My good friend Steven Anderson and I would try to use this time to visit one another and catch up on what was going on in our lives. He was a member of Henderson House and I was a member of Guedes House. His house had been named after a poor sensitive boy called Angus Henderson who had committed suicide on weekend leave.

Surprisingly, his parents reacted to this tragedy by donating a lot of money to the school. They had no idea what the source of his misery was, but we all knew. So from then on we had a house called Henderson House and a collection of benches with “Angus” carved into them.

Pancho Guedes was a brilliant Portuguese Architect from Mozambique who designed the school for nothing and kept designing buildings for the school as it grew. He also sent his children: Pedro and Godofreddo to Waterford and later his daughter, Lonka, when the school started accepting girls. For his continuing free services a house was named after him: Guedes House, pronounced “Gedge House” by the boys or correctly, in Portuguese “Geddeszh House.”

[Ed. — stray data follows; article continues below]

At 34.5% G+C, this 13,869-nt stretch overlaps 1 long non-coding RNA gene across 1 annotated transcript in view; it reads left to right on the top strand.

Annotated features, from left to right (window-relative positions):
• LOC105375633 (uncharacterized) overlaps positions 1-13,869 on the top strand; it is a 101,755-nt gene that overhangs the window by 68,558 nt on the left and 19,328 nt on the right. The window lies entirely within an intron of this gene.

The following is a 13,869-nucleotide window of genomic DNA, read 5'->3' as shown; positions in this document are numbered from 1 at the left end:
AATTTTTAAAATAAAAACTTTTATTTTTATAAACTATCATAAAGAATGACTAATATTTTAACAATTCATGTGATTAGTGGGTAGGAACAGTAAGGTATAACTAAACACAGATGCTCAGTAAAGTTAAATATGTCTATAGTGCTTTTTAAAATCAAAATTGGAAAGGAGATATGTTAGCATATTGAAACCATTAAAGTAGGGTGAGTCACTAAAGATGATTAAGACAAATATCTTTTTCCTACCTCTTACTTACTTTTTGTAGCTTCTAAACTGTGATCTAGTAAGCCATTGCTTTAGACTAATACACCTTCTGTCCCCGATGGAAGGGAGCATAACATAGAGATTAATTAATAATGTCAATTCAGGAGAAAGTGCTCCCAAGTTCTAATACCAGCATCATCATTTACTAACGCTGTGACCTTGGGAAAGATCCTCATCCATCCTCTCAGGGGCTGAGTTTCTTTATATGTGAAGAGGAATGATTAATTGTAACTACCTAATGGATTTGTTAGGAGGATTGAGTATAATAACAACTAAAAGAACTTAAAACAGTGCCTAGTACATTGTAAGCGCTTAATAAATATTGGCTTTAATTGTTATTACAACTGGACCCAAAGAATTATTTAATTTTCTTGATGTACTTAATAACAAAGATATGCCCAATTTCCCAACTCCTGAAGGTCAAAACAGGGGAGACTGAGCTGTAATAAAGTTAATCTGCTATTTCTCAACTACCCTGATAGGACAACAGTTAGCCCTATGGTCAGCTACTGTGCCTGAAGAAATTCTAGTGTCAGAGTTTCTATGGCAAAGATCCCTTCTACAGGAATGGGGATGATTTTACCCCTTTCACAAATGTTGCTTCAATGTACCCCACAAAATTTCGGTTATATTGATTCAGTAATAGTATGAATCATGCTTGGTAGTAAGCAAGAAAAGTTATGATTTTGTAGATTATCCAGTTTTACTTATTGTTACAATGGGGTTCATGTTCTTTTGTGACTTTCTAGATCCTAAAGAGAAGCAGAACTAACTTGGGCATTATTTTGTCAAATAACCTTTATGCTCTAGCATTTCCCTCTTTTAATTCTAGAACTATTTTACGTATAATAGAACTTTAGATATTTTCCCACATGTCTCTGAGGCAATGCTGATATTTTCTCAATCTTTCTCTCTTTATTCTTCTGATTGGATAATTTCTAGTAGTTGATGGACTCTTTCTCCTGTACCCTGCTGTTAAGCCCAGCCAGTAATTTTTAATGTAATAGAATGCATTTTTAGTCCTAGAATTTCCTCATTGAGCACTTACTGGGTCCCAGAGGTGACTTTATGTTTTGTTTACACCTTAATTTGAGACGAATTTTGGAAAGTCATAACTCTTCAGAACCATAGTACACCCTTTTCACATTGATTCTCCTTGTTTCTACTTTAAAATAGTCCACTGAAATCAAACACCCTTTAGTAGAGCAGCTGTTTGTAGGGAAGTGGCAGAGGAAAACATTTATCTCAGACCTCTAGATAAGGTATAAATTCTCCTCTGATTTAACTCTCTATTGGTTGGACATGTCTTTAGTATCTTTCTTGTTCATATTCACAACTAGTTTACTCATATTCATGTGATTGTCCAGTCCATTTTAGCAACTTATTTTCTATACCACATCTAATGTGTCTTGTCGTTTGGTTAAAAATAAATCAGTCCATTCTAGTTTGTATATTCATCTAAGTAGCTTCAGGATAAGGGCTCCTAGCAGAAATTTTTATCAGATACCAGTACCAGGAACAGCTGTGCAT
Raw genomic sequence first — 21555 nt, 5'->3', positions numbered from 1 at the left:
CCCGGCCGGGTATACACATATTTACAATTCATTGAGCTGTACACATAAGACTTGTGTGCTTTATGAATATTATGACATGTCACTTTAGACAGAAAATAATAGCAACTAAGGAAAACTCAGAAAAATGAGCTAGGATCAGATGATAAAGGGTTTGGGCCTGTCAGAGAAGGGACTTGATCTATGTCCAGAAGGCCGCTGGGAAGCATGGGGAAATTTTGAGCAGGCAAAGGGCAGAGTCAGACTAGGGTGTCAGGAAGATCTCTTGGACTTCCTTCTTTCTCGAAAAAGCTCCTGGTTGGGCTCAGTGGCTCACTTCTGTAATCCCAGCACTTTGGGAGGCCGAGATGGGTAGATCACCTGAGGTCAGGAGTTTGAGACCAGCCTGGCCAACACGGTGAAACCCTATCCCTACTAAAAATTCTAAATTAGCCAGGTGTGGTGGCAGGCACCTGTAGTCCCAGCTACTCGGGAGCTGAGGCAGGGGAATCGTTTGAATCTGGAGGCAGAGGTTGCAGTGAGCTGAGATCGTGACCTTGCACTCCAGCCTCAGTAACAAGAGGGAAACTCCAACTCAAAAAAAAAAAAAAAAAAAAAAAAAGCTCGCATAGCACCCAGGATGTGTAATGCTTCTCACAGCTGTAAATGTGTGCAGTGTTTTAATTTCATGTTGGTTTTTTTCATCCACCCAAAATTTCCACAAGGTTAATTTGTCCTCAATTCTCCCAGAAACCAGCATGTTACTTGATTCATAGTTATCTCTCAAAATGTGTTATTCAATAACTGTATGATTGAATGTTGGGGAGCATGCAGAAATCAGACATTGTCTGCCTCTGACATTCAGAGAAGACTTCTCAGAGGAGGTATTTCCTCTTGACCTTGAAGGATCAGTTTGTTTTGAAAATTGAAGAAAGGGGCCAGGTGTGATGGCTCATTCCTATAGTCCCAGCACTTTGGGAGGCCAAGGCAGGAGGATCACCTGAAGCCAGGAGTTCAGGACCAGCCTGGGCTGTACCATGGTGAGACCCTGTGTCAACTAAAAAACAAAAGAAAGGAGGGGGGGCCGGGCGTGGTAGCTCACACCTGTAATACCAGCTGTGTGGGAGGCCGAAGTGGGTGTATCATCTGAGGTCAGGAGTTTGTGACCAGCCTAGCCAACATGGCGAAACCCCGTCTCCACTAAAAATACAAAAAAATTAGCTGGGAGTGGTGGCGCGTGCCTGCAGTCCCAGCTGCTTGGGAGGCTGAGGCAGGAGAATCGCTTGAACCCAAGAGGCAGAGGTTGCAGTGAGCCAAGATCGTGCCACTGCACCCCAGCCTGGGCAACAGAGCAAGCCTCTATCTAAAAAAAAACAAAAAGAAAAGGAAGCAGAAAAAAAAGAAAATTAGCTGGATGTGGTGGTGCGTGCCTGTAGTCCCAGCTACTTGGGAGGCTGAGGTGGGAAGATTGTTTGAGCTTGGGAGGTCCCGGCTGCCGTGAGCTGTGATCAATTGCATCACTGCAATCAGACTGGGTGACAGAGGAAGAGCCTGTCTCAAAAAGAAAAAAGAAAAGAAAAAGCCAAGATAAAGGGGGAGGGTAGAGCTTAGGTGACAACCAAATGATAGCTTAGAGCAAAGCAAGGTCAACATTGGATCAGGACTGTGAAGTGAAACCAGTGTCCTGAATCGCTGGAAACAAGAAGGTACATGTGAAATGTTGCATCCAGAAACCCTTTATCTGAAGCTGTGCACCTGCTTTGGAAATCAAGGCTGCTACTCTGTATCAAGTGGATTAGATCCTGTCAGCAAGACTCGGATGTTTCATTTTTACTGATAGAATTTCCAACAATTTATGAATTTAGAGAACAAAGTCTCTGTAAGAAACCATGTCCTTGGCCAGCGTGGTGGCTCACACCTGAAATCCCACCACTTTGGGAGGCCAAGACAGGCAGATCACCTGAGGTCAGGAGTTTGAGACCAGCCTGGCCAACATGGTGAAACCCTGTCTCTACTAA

Pupils who belonged in Guedes House were not allowed to fraternize with pupils who were members of Henderson House, particularly during rest period. I believe it had something to do with creating a spirit of competition between the houses. Most of us thought it was an idiotic and unnecessary form of segregation. During rest, several of the boys would sneak over to the other house’s dorm and visit friends in their cubicles.